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U.S.-North Korea Policy Expected to be Tougher

Posted November. 16, 2004 23:07,   


Condoleezza Rice, President Bush`s national security adviser, is said to be the successor to Secretary of State Colin L. Powell, who announced his resignation on Monday, the U.S. media reported on November 15. Deputy Secretary of State Richard Armitage and Assistant Secretary of State for East Asian and Pacific Affairs James Kelly are also likely to step down, showing signs of major personnel changes in the State Department.

State Department spokesman Richard Boucher said on November 15 that he did “not know if he (Deputy Secretary Armitage) has actually submitted one (any kind of letter of resignation) yet or not.” However, he continued to say, “Secretary Powell and Deputy Secretary Armitage, have been a very successful team and there`s generally the expectation, in together, out together.”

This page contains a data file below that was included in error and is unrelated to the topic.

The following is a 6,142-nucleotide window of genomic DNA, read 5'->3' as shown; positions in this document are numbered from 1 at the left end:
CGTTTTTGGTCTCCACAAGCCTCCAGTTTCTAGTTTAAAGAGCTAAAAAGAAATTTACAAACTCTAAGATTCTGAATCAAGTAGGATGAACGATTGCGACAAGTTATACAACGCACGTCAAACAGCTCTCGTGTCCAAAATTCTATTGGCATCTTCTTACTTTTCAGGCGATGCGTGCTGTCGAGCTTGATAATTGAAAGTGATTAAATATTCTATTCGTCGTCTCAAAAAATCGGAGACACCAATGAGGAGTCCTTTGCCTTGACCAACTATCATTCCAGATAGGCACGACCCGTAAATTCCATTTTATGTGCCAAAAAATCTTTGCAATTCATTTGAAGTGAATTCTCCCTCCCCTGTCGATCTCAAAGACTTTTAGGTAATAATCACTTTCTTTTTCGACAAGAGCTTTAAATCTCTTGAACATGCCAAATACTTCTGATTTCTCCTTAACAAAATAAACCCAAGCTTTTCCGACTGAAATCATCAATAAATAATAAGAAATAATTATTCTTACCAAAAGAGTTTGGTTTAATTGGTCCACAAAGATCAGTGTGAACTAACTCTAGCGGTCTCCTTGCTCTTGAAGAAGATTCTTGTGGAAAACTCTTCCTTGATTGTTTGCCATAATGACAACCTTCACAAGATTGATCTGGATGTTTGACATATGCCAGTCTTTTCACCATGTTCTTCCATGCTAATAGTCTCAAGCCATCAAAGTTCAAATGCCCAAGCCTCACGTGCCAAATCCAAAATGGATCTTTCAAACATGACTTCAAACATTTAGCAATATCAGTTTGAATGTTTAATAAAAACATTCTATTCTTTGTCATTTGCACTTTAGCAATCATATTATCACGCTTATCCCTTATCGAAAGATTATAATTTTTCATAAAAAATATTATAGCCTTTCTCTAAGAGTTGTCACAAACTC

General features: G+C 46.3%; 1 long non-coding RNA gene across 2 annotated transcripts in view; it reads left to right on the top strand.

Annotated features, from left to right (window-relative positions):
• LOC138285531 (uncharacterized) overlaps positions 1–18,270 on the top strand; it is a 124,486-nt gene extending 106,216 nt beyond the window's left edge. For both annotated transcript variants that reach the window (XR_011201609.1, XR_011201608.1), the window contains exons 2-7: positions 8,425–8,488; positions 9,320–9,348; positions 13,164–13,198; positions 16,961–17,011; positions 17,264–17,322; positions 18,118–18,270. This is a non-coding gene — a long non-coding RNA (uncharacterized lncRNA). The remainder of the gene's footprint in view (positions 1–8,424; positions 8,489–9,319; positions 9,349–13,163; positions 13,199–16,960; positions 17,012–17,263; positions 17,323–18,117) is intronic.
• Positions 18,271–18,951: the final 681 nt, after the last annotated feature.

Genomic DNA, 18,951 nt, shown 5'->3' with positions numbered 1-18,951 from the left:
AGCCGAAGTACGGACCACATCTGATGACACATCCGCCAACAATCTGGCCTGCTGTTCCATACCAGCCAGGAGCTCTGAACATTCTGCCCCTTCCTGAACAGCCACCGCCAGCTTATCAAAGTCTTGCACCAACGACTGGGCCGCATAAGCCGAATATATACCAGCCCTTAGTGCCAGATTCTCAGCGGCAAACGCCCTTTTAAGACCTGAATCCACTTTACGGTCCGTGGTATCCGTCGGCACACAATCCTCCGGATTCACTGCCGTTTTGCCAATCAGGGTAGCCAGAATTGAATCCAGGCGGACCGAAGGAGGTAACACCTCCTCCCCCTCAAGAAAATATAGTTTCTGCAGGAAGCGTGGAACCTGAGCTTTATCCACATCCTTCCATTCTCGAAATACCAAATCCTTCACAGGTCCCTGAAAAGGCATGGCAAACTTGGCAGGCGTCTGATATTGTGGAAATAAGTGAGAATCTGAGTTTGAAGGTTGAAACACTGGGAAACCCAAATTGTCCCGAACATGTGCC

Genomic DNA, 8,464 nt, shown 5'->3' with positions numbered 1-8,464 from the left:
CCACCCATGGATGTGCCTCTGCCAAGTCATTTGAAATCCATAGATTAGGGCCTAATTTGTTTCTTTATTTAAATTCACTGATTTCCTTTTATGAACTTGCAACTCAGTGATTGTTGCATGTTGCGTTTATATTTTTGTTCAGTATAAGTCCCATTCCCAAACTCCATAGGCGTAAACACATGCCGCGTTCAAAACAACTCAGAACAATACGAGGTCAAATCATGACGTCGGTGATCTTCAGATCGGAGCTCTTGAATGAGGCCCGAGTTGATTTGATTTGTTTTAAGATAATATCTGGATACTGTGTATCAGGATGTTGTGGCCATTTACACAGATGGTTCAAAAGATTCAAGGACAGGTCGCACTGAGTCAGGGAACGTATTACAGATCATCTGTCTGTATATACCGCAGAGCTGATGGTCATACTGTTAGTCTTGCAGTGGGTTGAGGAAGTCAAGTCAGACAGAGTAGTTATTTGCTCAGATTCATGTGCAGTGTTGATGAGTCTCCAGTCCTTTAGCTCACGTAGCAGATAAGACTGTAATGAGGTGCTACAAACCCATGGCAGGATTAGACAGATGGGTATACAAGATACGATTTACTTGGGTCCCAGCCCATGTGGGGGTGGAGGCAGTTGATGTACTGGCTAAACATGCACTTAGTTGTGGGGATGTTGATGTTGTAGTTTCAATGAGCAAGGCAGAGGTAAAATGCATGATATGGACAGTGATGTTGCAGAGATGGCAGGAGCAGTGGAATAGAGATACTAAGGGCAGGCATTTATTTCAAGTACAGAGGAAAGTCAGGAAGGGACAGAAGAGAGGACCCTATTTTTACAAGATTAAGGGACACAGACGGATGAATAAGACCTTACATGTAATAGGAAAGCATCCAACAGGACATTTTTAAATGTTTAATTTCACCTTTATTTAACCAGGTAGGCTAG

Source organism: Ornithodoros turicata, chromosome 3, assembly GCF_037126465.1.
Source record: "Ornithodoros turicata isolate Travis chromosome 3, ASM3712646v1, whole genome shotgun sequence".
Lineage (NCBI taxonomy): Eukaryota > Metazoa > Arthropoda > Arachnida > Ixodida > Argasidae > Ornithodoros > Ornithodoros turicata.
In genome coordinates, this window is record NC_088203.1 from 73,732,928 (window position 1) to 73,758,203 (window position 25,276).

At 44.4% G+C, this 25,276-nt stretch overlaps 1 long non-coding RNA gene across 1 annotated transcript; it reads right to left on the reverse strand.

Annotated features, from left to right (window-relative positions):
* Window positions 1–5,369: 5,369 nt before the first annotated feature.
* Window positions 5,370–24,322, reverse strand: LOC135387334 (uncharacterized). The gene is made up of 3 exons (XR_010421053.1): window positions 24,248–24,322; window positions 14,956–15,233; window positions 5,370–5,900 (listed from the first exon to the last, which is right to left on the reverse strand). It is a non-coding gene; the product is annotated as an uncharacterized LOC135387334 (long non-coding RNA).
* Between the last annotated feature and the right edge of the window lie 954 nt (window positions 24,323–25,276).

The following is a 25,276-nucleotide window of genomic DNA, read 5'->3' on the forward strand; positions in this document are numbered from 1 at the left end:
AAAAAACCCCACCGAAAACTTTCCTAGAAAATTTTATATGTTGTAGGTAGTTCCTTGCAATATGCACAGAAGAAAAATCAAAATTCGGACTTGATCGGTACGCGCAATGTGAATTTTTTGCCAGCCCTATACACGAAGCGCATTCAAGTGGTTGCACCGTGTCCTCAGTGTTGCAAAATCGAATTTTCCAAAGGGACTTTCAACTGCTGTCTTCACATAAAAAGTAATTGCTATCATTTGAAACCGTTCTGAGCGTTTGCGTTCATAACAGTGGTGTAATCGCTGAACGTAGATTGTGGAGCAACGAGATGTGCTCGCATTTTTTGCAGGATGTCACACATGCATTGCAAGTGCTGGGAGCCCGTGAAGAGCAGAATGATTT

If the three major members of the State Department against the hawks in the cabinet resign, the North Korea policy of the second Bush administration will become tougher.

If Rice is designated as the Secretary of the State by President Bush and confirmed by the Senate, she will make the second woman secretary of state following Secretary Madeleine Albright during the Clinton Administration. Powell said he would remain in his post until his successor went through confirmation hearings.

Deputy National Security Advisor Stephen Hadley is a possible successor to Rice as national security adviser.

Soon-Taek Kwon maypole@donga.com